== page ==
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Welcome to Josh Baker's Practical Advice for Optimizing Your Internet Marketing blog. Here you will find internet marketing optimization and online strategy articles full of tips, tricks, discussions, and thoughts to help you take your marketing and business to the next level of success.

Archive for Online Conversion Tools

Using Minimum Viewing Time as a A/B Test Conversion Goal

Sample Scenario:

  • You want to add a page with a video or demo to your web site.
  • You believe that it is important for visitors to view as much as possible of the video.
  • You have 2 videos to test against each other, and your test goal is to determine which one of your videos keeps more visitors watching (engaged) for at least a certain period of time and plan to  keep the one that engages viewers more than the other.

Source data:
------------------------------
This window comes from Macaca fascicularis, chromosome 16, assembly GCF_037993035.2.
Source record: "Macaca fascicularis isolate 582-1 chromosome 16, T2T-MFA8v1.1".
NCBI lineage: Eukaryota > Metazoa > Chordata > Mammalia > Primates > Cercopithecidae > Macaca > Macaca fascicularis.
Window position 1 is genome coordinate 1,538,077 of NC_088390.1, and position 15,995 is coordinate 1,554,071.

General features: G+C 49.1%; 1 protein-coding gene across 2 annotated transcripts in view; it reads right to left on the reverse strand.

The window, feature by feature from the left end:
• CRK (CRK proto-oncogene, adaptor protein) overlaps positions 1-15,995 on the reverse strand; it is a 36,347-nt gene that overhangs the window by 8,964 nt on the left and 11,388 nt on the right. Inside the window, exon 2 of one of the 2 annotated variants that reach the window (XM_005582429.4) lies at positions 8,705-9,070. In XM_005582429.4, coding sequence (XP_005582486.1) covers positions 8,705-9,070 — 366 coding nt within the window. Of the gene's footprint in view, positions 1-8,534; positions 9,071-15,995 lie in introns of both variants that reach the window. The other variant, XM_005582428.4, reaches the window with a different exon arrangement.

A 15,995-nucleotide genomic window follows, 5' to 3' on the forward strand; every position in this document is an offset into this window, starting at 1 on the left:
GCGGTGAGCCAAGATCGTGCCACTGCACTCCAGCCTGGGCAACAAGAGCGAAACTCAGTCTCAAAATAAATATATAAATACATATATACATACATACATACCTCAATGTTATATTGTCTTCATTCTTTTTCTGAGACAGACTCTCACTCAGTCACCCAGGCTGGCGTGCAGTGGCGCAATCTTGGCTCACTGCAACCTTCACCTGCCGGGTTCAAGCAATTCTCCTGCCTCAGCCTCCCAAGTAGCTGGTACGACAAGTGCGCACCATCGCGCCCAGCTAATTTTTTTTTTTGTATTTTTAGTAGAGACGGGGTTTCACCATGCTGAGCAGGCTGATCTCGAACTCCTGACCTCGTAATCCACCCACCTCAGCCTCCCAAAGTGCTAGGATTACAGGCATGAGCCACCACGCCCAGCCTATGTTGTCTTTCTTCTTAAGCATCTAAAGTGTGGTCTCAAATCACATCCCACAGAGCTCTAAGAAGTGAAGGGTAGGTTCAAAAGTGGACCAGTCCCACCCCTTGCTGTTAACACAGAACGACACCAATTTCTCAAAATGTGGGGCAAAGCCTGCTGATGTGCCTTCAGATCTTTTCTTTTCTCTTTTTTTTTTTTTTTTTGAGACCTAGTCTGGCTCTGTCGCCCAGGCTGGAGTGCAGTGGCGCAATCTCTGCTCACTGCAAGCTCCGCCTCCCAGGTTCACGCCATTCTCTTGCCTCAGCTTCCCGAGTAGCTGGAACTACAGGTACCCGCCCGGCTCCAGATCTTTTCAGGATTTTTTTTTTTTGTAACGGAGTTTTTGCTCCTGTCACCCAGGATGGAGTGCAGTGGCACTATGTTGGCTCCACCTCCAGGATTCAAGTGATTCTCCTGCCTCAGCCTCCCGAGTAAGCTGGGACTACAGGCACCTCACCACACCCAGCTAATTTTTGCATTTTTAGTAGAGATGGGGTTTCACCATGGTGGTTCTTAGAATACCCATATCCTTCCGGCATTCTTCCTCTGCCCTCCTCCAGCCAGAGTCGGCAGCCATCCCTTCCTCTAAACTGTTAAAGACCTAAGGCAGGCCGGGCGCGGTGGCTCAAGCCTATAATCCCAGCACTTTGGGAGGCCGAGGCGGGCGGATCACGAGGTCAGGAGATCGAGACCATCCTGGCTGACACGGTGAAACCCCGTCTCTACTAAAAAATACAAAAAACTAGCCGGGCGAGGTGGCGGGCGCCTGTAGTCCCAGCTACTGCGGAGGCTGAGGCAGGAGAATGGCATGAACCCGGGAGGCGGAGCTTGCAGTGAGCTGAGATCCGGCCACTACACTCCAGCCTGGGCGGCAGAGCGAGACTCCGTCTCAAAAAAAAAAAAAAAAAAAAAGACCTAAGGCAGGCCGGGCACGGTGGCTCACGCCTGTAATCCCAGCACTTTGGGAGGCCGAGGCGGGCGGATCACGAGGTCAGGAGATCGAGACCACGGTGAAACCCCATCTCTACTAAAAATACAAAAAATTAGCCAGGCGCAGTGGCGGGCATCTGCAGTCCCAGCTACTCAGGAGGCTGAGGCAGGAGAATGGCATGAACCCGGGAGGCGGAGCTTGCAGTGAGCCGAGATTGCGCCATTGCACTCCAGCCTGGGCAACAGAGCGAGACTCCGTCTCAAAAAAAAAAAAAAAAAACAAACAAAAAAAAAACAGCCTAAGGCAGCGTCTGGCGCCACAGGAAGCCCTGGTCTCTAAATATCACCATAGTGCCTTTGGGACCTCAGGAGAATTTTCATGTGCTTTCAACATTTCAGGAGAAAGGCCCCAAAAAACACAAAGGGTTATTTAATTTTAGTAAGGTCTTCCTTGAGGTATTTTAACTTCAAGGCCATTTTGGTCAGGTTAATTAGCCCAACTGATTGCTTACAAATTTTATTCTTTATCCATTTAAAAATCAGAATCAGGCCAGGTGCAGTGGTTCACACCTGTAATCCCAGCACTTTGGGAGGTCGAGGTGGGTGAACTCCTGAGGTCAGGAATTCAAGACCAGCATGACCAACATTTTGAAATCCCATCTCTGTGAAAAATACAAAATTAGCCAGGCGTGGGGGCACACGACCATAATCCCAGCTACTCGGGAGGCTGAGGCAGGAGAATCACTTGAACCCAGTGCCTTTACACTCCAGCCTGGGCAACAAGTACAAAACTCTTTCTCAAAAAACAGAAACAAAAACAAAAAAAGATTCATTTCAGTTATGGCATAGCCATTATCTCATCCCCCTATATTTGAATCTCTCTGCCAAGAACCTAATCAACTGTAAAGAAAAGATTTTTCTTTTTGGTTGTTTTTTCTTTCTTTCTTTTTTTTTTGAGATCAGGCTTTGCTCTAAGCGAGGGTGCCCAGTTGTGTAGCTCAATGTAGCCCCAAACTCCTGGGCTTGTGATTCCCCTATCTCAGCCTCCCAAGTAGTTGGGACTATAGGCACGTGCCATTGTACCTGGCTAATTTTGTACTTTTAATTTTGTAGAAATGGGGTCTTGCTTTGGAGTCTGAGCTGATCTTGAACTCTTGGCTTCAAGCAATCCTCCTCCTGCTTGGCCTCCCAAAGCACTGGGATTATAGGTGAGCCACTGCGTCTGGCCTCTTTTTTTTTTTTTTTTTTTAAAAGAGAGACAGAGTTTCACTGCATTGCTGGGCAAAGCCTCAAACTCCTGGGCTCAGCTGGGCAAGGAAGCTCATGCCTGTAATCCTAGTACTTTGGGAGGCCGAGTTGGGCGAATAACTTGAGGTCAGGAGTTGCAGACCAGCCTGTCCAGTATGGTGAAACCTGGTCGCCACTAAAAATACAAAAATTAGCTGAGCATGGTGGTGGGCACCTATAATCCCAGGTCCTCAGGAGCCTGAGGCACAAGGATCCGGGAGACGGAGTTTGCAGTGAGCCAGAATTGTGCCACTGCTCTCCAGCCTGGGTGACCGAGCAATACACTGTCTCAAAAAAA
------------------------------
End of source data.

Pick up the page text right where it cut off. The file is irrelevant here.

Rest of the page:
In this scenario, since your test goal is to determine which video users are more engaged in watching for at least a certain period of time you will therefore want a conversion to trigger and to be recorded in GWO after that set period of predetermined minimum viewing time.

Back to the Scenario:
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Back in April I posted my 4 Items for My Google Website Optimizer Wishlist, and the 2nd bullet on my GWO wish list was:

  • Ability to add notes to tests – it would useful to be able to make notes about tests within the test admin itself for each test. Many times we have multiple people looking at a test and I would like to leave comments and get responses within the test, not only for ease but for permanent documentation

Today, Trevor Claiborne of the Google Website Optimizer team posted on the GWO Blog that they have added the ability to add notes to your GWO experiments. I am so very excited as this should really help out with collaboration and to help others who like to look at the current status of tests we have live as even the documentation for past tests. Although I already have a reliable system for test documentation this should help decrease the amount of cross-referencing and multiple email responses to others (I hope!) that now can easily be documented within the test itself.